UN-backed ocean cleanup to remove 1.8tr plastic debris

A United Nations-backed ocean cleanup vessel aiming at cleaning up 1.8 trillion pieces of plastic debris in the Pacific Ocean has left San Francisco on its first voyage.

The vessel, which was deployed in San Francisco, consists of a 600-meter long floater that sits at the surface of the water and a tapered three-meter deep skirt attached below which catches plastic debris.

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The cleanup system, designed by a 24-year old Dutch inventor and ‘UN Environment Champion of the Earth’, Boyan Slat, would undergo some trials before travelling 1,000 nautical miles to what is known as the Great Pacific Garbage Patch.

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The huge mass of marine debris, situated in the North Pacific Ocean halfway between the Californian coast and Hawaii, is estimated by Slat’s Ocean Cleanup organisation to measure 1.6 million square kilometres – three times the size of France – and contains 1.8 trillion pieces of plastic.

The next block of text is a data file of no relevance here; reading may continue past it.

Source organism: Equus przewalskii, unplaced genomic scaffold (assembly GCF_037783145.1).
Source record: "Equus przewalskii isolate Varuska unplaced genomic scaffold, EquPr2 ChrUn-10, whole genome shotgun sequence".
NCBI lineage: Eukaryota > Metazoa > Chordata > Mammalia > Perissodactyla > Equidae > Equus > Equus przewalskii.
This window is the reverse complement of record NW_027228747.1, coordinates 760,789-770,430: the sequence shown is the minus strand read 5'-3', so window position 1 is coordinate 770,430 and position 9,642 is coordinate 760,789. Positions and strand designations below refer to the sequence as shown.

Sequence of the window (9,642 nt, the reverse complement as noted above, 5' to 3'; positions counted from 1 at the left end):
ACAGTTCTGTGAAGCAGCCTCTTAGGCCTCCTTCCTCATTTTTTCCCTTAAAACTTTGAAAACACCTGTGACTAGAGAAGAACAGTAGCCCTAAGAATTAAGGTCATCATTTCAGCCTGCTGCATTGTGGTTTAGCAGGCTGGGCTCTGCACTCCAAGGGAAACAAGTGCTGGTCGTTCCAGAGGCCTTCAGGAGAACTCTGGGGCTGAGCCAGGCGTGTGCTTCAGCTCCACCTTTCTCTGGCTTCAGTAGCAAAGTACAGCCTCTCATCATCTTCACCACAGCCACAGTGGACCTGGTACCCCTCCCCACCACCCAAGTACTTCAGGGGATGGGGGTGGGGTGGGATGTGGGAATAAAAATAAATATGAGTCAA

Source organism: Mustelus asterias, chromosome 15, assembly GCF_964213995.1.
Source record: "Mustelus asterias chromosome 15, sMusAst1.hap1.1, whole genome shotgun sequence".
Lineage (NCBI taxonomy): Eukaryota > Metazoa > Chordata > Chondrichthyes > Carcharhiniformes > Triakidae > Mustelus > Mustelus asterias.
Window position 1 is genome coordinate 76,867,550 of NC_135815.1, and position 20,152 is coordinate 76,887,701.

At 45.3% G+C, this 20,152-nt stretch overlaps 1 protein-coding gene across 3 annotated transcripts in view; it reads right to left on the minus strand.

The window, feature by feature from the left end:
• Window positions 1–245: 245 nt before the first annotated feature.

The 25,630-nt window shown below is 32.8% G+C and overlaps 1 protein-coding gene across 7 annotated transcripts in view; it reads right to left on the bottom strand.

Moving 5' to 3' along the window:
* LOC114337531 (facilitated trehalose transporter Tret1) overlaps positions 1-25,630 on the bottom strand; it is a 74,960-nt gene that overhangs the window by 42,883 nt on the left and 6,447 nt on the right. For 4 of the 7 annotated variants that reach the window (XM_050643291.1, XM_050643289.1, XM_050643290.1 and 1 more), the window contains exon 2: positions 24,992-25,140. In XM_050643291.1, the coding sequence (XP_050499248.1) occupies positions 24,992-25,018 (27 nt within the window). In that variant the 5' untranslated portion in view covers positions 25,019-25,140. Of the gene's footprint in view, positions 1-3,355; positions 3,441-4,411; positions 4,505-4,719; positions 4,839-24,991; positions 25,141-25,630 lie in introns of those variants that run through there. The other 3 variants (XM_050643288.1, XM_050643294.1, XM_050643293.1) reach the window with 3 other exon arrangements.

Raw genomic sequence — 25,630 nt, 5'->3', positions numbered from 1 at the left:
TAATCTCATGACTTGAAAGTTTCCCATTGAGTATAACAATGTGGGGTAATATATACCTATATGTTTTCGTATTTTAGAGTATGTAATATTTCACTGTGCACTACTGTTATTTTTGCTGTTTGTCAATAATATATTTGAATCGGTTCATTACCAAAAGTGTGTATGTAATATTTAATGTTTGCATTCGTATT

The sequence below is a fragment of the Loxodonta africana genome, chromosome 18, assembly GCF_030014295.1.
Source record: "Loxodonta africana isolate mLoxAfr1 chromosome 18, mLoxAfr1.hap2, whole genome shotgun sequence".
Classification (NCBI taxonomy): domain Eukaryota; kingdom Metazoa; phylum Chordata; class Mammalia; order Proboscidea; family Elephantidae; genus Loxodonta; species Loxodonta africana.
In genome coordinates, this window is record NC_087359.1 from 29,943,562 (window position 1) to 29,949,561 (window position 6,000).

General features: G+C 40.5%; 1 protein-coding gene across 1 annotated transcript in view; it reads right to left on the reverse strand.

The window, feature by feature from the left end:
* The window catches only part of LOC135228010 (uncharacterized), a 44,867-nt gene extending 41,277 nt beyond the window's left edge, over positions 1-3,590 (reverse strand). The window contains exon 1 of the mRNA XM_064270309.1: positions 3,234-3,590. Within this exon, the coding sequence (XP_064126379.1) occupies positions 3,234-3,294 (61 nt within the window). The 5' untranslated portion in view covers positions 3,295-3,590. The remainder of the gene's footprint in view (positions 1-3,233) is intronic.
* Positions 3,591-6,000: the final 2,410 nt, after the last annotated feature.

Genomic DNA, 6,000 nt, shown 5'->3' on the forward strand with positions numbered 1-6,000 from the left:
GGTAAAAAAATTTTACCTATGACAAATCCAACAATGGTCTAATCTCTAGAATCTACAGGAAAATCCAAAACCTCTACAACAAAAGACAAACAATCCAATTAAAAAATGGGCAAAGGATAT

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That amounts to 250 pieces for every person on the planet, the organisation said.

The long-awaited launch of the first deployable model of the marine litter collection system, named “System 001,” took place on Saturday at the Golden Gate Bridge following four years of research and adjustments.

The system is carried by the ocean’s currents and waves, passively catching plastic debris along the way.

Ocean Cleanup’s research indicated that a scaled-up fleet of 60 such systems could eventually clean up 50 per cent of the patch in the next five years.

The trials are taking place 240 nautical miles into the Pacific Ocean and once they are completed, the devices would be sent the remaining 1,000 nautical miles out to the Great Pacific Garbage Patch.

Slat founded Ocean Cleanup when he was 18-years-old  and he was named a ‘Champion of the Earth’ by UN Environment the following year in recognition of his quest to find a solution to the ever-growing global problem of plastic debris in oceans.

‘Champions of the Earth’ is the UN’s highest environmental honour, celebrating outstanding figures from the public and private sectors and from civil society organisations whose actions have had a transformative positive impact on the environment.

Every year, at least eight million tonnes of plastic leak into the oceans, and besides washing up on beaches and shorelines, plastic marine debris accumulates in five garbage patches around the world.

Of the five garbage patches, the Great Pacific Garbage Patch is the largest.

(NAN)

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